On Gender: Did Joan of Arc Wear a Bow? by Layney Wells

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As we drove along Kelly Drive the other day, one of my twins in the back seat, the conversation turned to skeletons, as is not uncommon these days. I don’t know what it is about bones, but my boys are fascinated by them. Milo wanted to know if all skulls look the same.

“Well buddy, they’re all a little different, but basically they look the same.”

“But what about girl skeletons, Mamãe? They’re different, right?”

I explained to him that female skeletons have different shaped pelvis and hipbones, for carrying babies, but that otherwise, basically, we’re all the same. He pondered this for a few moments, before coming back to me for answers. The point of contention? Bows. “Girl skeletons have bows though… right?”

Of all the questions I was prepared to answer, this was not one of them. When I was pregnant, when my boys were little, I thought for hours of ways to answer the questions I knew would come. Why is the sky blue? Where do rainbows come from? Do turtles have ears? What are fingernails made of? But bows? I didn’t plan for that.

“No Darlin’ girl skeletons don’t have bows.” I told him once I had regained my composure. We talked a lot about stereotypes, about how girls are portrayed in movies and TV, that they don’t generally wear bows unless that’s something they like to do, about how boys can wear bows too if they want.

This didn’t sit well with him, reminding him of the times a family member told him in all seriousness that he couldn’t wear my headbands and barrettes, that they were strictly for girls, and it wasn’t right or OK for him to use them. My heart sank as he reminded me of this, the image of his smile fading, his brow furrowing still fresh in my mind. It took me weeks to convince the boys that they could pretend to be Wonder Woman after a similar incident, and finally it seemed to stick, but this?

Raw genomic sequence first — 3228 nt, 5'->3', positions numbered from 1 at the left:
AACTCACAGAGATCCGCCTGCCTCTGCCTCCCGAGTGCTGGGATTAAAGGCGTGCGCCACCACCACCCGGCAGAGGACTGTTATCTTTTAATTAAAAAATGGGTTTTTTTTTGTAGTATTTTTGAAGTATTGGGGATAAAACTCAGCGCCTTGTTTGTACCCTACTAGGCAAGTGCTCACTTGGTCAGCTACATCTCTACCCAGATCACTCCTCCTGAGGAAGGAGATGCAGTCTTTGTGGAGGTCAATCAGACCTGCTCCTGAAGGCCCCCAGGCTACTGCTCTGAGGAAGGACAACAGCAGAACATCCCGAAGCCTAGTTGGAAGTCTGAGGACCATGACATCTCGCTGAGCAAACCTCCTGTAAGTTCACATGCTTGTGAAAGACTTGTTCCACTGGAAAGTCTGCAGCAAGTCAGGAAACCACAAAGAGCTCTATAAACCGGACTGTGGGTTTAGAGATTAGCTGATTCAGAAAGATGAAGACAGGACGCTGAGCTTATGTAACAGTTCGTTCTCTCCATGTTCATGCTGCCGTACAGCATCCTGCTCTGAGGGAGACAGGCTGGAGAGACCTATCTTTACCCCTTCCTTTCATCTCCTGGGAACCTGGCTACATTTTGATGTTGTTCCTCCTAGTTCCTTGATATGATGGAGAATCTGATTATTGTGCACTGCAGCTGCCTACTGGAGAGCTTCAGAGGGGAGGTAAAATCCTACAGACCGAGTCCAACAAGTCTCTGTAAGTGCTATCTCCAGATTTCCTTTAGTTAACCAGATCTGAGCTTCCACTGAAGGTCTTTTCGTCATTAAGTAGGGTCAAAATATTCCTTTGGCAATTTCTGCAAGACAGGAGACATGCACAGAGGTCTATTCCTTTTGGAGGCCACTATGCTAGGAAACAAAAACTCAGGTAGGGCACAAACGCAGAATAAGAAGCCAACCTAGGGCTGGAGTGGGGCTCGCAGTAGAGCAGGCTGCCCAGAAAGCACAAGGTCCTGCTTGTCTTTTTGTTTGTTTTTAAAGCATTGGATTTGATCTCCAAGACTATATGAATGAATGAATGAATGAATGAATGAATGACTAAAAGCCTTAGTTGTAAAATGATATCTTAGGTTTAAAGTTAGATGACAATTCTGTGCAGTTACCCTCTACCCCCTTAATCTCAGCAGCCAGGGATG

Even after countless heart-to-hearts, a thousand explanations of gender being much more complicated than hair accessories, just the offer of a bobby pin to keep their curls out of their face launches them into telling me they can’t, that they aren’t girls.

Gathering my determination to give my very boyish boys a broader, clearer view of the world around them, I began asking him questions. “What do you notice about the girls and women you see in movies?” I asked him.

He answered that they always wear dresses, they always have lipstick, are always being rescued by a prince, by a boy. “Do you think that’s fair?” I asked, curious, perhaps a little nervous to hear his answer. “No!” he said. “I know girls can figure things out themselves, and save themselves, they could even save boys.”

The discussion carried on to things I never expected to discuss with my 4 year old: the ridiculousness of female super hero costumes, running in high heels, wage inequality. As we passed the Joan of Arc statue by the Art Museum, I told him the story behind it, omitting the gory details, but not the truth and not the injustice.

He was completely captivated by the heroism of the story, by the drama, and of course the knights and swords and fighting. And the bitter end? He got it. He asked to hear it again and again, drawing parallels to Mulan, always in complete disbelief that a girl would not be allowed to fight. That they would kill a hero.

My heart swelled with pride as he went on and on about all we had talked about, about things he could do to make the world a more just and fair place for everyone.

It is an uphill battle, living in the society we do and being fully committed to raising my children to embrace their bicultural identity — even though half of that culture did not grant women full equal rights until 1988. Even so, in spite of the world we live in, in spite of the fears I have, that we all have as parents, if I am honest with them, if I lead by example, if I am the change I want to see, maybe they will be too.

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